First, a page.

A Texas-based foundation that aims to use the great outdoors as a means to give back to those in need, and to foster a love for all things rural recreation in youth who wouldn’t otherwise have the opportunity is taking root in the Permian Basin – seeing tremendous success in a series of events held this past weekend in Odessa.

The Trinity Oaks Foundation is a non-profit organization founded in 2007 that over time has impacted tens of thousands of people across Texas with its programs, which include making outdoor recreation activities available to kids who wouldn’t otherwise be able to have such experiences.

In particular, the Foundation takes kids of first responders and service members who have been killed in the line of duty on hunting trips and similar activities and provide mentorships under the supervision of adults who volunteer their time and expertise to ensure the kids learn the necessary skills to become accomplished outdoorsmen and women.

The weekend kicked off with a large evening gala fundraiser hosted by Odessa resident Bubba Saulsbury, who is an avid supporter of the program, and an accomplished outdoorsman.

Annual Trinity Oaks Foundation Dinner in Odessa

“God keeps blessing the organization with supporters like the Saulsbury’s,” Trinity Oaks founder Tom Snyder told the audience, continuing by describing how in 2019 the Foundation took over 3500 kids into the great outdoors and distributed over 100,000 pounds of game meat to people in need across Texas.  

Snyder described how he was inspired to establish Trinity Oaks because he wanted to be able to give back to those in need, and he found some existing organizations that help kids get involved in outdoor activities, he had an issue with all of them because they charged the kids to participate.

Other organizations like Make-A-Wish will not spend funds to support a wish to go hunting, which is a wish Trinity Oaks frequently steps in to fulfill.

In addition to being a long-time supporter, Saulsbury is helping the Foundation expand its footprint into the Permian Basin by supplying a roughly 80-acre property he is in the process of developing, complete with a several-acre fishing pond, shooting ranges, and ATV track, located just minutes north of Odessa that the Foundation is now using to introduce kids to a well-rounded outdoors experience, many for the first time.

200 enthusiastic kids were present Sunday morning for a series of introductory experiences the Foundation plans to routinely hold at the property.

The kids were broken into groups that were rotated to six different “stations” where under the supervision of experienced adults, learned how to use a kayak, shoot a 22-caliber rifle, a shotgun, learned about native and non-native wildlife species from biologists from Texas Parks and Wildlife, and received a presentation from Texas Game Wardens.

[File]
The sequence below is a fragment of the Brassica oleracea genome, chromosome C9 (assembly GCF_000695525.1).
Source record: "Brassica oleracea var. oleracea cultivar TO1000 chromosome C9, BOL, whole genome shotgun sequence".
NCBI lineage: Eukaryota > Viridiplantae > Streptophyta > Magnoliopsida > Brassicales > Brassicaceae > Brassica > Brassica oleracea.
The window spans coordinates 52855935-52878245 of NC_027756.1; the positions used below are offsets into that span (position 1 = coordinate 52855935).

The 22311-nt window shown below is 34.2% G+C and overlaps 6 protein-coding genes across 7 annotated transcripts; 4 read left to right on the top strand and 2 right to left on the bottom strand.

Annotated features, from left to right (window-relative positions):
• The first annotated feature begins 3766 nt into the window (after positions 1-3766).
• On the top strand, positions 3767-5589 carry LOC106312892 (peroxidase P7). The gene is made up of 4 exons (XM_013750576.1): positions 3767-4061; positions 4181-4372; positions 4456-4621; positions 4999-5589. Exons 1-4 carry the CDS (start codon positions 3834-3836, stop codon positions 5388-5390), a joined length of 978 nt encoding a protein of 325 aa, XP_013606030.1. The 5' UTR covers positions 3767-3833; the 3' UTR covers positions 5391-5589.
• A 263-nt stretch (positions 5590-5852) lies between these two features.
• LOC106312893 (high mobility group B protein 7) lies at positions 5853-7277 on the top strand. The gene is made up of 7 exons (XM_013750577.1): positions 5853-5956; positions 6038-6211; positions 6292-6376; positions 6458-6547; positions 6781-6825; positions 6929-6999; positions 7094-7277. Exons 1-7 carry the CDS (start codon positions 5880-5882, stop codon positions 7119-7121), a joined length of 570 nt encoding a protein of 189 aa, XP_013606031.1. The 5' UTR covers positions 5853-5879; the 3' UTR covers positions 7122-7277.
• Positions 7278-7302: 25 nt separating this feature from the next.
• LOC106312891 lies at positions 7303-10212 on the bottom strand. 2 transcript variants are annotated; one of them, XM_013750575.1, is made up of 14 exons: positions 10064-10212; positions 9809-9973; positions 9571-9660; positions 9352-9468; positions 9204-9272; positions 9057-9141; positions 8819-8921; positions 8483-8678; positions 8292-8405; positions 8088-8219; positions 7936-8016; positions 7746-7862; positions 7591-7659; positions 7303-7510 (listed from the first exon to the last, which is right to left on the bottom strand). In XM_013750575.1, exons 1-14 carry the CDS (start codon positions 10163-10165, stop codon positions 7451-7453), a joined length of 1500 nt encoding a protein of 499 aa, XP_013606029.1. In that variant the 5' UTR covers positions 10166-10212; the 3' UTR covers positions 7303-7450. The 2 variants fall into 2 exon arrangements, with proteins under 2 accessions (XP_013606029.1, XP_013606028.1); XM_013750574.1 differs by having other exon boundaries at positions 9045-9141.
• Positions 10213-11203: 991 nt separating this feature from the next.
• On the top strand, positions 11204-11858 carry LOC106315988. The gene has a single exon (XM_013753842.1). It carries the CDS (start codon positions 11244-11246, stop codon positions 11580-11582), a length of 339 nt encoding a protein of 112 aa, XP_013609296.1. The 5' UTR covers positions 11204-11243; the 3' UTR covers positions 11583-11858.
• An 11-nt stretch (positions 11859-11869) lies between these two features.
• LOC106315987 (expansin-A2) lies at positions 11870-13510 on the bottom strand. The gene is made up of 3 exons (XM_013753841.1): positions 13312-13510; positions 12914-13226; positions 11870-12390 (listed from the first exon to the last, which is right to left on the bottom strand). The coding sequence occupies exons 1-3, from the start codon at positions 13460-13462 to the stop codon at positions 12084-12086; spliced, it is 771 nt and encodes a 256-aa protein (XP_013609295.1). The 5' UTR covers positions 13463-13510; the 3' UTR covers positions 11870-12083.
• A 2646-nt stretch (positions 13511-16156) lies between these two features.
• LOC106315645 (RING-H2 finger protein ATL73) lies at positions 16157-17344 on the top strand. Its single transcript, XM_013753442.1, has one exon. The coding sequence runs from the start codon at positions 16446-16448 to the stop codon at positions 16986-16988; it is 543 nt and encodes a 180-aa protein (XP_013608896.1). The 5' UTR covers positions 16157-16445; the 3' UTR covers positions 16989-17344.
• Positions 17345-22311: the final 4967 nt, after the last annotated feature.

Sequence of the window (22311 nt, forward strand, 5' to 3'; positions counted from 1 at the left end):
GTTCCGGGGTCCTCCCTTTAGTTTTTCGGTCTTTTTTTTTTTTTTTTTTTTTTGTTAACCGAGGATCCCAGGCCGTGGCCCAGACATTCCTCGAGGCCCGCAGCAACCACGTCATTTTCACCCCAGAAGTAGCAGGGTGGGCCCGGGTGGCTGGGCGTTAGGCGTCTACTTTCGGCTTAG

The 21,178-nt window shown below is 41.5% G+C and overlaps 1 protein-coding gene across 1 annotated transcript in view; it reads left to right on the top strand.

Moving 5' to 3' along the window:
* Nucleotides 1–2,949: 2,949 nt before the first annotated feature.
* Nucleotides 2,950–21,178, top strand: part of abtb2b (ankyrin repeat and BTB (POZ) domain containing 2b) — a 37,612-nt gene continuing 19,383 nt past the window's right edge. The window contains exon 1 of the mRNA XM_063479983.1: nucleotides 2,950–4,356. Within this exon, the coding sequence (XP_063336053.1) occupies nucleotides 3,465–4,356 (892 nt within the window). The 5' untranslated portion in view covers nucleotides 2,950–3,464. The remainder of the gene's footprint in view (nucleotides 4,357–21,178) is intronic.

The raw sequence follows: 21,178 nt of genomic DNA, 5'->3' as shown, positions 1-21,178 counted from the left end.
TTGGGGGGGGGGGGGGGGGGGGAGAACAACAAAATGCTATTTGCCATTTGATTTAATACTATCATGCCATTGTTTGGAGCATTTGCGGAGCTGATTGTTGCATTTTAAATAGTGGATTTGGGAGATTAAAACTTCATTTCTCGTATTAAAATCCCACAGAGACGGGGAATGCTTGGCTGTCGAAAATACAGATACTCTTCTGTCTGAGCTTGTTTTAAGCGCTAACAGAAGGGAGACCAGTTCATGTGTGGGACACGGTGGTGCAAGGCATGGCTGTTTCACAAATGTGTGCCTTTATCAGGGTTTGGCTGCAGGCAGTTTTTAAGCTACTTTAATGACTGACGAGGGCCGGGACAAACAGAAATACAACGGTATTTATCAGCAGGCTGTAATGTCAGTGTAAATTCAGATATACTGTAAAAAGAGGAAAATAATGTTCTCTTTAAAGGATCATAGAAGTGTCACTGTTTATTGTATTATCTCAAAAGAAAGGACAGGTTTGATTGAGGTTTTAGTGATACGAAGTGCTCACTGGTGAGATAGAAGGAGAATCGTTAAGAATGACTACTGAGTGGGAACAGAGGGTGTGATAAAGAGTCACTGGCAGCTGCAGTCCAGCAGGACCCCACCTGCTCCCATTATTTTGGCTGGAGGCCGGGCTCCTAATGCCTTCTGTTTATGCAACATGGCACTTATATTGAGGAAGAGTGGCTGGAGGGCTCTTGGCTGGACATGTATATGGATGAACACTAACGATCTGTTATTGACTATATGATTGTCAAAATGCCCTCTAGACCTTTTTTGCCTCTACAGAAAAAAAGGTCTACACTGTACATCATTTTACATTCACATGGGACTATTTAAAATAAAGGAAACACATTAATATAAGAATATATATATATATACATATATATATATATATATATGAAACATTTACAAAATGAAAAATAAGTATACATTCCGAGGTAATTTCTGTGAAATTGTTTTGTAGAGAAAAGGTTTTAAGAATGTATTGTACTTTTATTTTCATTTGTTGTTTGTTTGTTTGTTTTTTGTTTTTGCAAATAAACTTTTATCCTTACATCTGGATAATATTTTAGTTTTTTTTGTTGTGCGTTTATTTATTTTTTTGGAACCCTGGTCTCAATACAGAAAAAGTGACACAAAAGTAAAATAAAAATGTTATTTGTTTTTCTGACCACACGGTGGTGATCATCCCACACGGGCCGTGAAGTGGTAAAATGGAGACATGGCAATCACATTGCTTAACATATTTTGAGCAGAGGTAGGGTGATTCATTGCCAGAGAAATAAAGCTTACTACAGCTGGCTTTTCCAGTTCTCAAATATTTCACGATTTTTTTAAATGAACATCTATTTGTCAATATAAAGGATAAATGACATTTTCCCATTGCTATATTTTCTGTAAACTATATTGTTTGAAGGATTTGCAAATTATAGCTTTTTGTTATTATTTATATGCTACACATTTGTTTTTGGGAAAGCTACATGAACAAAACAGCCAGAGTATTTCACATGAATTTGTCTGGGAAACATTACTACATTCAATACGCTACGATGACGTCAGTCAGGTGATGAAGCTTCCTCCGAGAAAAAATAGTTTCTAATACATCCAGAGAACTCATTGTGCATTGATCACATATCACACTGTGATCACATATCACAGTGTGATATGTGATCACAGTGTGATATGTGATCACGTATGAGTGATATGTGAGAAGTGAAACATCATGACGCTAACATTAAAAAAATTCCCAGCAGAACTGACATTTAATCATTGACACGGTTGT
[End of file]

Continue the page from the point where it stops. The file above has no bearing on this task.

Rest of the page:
Wildlife Biologists with Texas Parks and Wildlife teachings kids about native and non-native wildlife species.

Many participants, with ages ranging from 9 to 15, indicated this was the first time they had ever shot a gun, paddled a kayak, or got to drive an ATV.

An instructor demonstrates archery techniques during the Trinity Oaks youth event in Odessa.

The day of outdoor activities came complete with equipment, instruction, and lunch – all at no cost.

It’s all about exposure to the outdoors, Bubba Saulsbury said, explaining how it’s all about getting future generations interested in the outdoors. “I’ve been excited because I haven’t seen a single kid on their cell phone during the event, which is a big thing after coming out of the pandemic.”  

Saulsbury said he plans to continue improving the property to make it a place for nearby Odessa-area youth to go camping, shooting, and learn essential outdoors skills.

Trinity Oaks officials were very pleased with the turnout and gave an example of one mother who had never been involved in outdoors activities herself before she saw information about the event on Facebook and signed her daughter up to participate – with both quickly discovering the program is something they want to be involved in so that they can get more involved in the great outdoors.

The Foundation also welcomes adults who are interested in volunteering their time and talent to help make the programs possible, and all-volunteer applicants must undergo a background check and vetting before being accepted to ensure the kids get the best instruction possible.

Those interested in learning more about or supporting the programs of Trinity Oaks Foundation can check out their website at www.trinityoaks.org.

Matt Stringer is a journalist from Odessa, Texas.